138 T.C. 67 (T.C. 2012), 14510-05, Tigers Eye Trading, LLC v. Commissioner of Internal Revenue

Docket Nº:14510-05
Citation:138 T.C. 67, 138 T.C. No. 6
Opinion Judge:BEGHE, Judge:
Party Name:TIGERS EYE TRADING, LLC, SENTINEL ADVISORS, LLC, TAX MATTERS PARTNER, Petitioner v. COMMISSIONER OF INTERNAL REVENUE, Respondent
Attorney:Felix B. Laughlin and Mark D. Allison, for petitioner. David D. Aughtry, Hale E. Sheppard, and William E. Buchanan, for participating partner. James E. Gray, for respondent.
Judge Panel:BEGHE, Judge. COLVIN, COHEN, HALPERN, and GOEKE, JJ., agree with this opinion of the Court. GALE and PARIS, JJ., concur in the result only. FOLEY, J., dissents. VASQUEZ, GUSTAFSON, and MORRISON, JJ., did not participate in the consideration of this opinion. HALPERN, J., concurring. BEGHE, GOEKE, ...
Case Date:February 13, 2012
Court:United States Tax Court
 
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Page 67

138 T.C. 67 (T.C. 2012)

138 T.C. No. 6

TIGERS EYE TRADING, LLC, SENTINEL ADVISORS, LLC, TAX MATTERS PARTNER, Petitioner

v.

COMMISSIONER OF INTERNAL REVENUE, Respondent

No. 14510-05

United States Tax Court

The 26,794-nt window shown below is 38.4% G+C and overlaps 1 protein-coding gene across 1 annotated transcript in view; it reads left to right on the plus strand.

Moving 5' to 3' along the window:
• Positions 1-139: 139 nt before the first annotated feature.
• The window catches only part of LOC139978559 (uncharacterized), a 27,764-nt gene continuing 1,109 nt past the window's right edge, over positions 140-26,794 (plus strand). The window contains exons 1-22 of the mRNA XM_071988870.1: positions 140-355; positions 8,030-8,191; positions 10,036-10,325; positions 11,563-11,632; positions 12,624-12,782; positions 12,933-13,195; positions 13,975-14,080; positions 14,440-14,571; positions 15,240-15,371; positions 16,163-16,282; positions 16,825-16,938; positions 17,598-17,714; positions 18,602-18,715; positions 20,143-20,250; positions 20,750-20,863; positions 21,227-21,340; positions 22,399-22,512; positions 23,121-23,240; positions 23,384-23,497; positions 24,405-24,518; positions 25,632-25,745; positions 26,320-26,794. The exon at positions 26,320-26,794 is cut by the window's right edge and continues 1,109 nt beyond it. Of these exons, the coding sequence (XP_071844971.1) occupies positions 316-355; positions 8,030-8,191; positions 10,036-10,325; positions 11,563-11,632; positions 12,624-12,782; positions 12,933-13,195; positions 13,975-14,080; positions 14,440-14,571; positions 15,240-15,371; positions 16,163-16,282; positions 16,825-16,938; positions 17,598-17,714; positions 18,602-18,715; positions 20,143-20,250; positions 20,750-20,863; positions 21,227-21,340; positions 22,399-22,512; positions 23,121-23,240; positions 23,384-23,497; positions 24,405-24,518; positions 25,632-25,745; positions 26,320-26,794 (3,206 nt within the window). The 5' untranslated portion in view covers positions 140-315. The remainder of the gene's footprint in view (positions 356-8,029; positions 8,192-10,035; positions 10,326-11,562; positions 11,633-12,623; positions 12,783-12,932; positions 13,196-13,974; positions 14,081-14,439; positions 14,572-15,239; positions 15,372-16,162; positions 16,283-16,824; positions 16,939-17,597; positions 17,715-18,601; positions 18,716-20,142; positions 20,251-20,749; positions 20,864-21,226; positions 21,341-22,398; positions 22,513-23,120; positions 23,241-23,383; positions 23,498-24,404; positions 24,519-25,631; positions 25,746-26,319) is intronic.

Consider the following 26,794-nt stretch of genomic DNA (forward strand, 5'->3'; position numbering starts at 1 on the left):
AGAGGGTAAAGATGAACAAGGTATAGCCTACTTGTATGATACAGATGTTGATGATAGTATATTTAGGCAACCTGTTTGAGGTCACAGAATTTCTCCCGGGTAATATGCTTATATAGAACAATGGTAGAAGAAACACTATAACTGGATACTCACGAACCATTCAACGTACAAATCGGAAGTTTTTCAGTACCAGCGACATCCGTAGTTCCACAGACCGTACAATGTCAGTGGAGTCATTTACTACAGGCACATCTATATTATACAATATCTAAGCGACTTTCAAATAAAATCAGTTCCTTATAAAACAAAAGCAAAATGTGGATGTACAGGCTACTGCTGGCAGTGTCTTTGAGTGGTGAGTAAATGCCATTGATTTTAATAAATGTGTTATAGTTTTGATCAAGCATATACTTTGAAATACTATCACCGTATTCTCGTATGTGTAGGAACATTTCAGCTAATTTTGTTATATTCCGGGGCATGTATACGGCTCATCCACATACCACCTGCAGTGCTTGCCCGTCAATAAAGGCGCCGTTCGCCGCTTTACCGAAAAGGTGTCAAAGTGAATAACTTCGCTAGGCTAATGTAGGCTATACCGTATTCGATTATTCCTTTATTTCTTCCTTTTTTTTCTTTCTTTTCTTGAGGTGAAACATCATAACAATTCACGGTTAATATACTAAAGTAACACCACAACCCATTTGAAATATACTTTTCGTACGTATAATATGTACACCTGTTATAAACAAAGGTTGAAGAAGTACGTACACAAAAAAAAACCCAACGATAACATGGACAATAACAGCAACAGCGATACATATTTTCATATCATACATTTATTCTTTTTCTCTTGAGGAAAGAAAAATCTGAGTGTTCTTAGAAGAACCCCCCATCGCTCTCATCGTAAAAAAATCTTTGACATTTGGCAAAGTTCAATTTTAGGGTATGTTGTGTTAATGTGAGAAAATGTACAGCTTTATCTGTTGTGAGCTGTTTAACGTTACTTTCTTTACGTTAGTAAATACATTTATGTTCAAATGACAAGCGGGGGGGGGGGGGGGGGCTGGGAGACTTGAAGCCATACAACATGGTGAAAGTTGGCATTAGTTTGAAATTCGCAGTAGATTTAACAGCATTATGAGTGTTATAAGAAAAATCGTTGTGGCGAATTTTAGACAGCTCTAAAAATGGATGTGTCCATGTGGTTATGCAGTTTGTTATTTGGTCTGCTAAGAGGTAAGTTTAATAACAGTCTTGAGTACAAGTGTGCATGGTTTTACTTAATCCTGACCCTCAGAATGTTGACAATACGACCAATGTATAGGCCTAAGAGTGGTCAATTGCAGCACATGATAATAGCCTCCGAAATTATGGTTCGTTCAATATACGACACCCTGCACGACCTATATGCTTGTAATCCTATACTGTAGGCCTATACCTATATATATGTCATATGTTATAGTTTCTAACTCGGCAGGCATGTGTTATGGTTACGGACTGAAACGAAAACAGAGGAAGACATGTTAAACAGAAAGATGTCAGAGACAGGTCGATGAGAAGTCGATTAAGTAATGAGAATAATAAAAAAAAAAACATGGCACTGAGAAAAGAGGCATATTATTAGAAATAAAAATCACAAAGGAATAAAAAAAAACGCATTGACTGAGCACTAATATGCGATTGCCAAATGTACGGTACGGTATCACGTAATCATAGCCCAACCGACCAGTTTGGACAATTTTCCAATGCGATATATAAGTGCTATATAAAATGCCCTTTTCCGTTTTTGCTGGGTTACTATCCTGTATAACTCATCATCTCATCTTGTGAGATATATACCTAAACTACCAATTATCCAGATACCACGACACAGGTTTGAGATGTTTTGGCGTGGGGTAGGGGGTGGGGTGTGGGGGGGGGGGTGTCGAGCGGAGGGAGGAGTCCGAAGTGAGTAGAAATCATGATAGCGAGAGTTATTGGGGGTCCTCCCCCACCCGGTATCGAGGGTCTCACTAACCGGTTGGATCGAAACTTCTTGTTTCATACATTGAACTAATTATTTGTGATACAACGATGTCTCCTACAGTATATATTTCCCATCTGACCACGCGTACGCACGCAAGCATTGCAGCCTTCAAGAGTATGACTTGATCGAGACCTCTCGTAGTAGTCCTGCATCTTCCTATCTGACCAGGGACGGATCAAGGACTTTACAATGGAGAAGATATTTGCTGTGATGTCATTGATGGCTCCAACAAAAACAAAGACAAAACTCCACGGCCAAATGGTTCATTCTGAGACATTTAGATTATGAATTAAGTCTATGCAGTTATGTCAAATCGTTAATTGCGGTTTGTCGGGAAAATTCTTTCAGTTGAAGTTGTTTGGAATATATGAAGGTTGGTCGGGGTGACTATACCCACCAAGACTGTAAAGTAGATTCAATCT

February 13, 2012

Page 68

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Page 69

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Page 70

An appropriate order will be issued, denying participating partner's motion to revise the stipulated decision.

SYLLABUS

The stipulated decision in this Son of BOSS TEFRA partnership-level case, entered by the Court Dec. 1, 2009, was agreed to by R and the tax matters partner (TMP) of Tigers Eye Trading, LLC (Tigers Eye), with concurrence of participating partner (P), a partner other than TMP. The first decision paragraph specifies that the partnership items of ordinary loss, other deductions, distributions of property, and capital contributions were reduced to zero as determined in the notice of final partnership administrative adjustment (FPAA) issued to Tigers Eye. The second decision paragraph, determining that the FPAA is correct, includes the determinations that Tigers Eye is disregarded for Federal income tax purposes, outside basis is reduced to zero, and a 40% penalty applies to any gross valuation/basis misstatement. The third and fourth decision paragraphs respectively determine that the 40% gross valuation misstatement penalty under I.R.C. sec. 6662(b)(3), (e), and (h) applies to any underpayment of tax attributable to overstating the capital contributions claimed to have been made to the purported partnership and a 20% penalty for negligence or substantial underpayment under I.R.C. sec. 6662 applies to any additional underpayment of tax attributable to the partnership item adjustments other than the claimed capital contributions.